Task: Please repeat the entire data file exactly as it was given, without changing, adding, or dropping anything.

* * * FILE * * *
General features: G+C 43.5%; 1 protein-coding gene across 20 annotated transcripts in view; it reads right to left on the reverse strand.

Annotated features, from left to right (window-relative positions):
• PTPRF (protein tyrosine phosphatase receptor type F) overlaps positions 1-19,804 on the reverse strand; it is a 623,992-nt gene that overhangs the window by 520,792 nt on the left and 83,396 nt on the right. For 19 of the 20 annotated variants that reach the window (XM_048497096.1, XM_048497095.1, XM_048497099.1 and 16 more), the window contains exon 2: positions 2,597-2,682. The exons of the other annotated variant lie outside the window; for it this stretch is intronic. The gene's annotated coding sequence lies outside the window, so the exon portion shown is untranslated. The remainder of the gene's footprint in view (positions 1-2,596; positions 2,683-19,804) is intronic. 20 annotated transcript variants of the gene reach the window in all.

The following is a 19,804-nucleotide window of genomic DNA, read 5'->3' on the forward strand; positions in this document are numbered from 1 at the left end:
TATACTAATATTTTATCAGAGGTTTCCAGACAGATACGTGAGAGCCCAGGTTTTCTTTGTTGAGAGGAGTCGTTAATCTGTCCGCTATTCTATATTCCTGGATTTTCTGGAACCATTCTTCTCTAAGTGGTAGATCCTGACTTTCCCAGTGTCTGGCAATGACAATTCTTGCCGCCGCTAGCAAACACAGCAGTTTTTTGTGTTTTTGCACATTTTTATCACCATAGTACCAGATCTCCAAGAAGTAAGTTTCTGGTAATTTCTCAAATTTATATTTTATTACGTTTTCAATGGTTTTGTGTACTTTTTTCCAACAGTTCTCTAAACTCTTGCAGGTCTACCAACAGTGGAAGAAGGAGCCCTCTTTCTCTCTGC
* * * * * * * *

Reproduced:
General features: G+C 43.5%; 1 protein-coding gene across 20 annotated transcripts in view; it reads right to left on the reverse strand.

Annotated features, from left to right (window-relative positions):
• PTPRF (protein tyrosine phosphatase receptor type F) overlaps positions 1-19,804 on the reverse strand; it is a 623,992-nt gene that overhangs the window by 520,792 nt on the left and 83,396 nt on the right. For 19 of the 20 annotated variants that reach the window (XM_048497096.1, XM_048497095.1, XM_048497099.1 and 16 more), the window contains exon 2: positions 2,597-2,682. The exons of the other annotated variant lie outside the window; for it this stretch is intronic. The gene's annotated coding sequence lies outside the window, so the exon portion shown is untranslated. The remainder of the gene's footprint in view (positions 1-2,596; positions 2,683-19,804) is intronic. 20 annotated transcript variants of the gene reach the window in all.

The following is a 19,804-nucleotide window of genomic DNA, read 5'->3' on the forward strand; positions in this document are numbered from 1 at the left end:
TATACTAATATTTTATCAGAGGTTTCCAGACAGATACGTGAGAGCCCAGGTTTTCTTTGTTGAGAGGAGTCGTTAATCTGTCCGCTATTCTATATTCCTGGATTTTCTGGAACCATTCTTCTCTAAGTGGTAGATCCTGACTTTCCCAGTGTCTGGCAATGACAATTCTTGCCGCCGCTAGCAAACACAGCAGTTTTTTGTGTTTTTGCACATTTTTATCACCATAGTACCAGATCTCCAAGAAGTAAGTTTCTGGTAATTTCTCAAATTTATATTTTATTACGTTTTCAATGGTTTTGTGTACTTTTTTCCAACAGTTCTCTAAACTCTTGCAGGTCTACCAACAGTGGAAGAAGGAGCCCTCTTTCTCTCTGC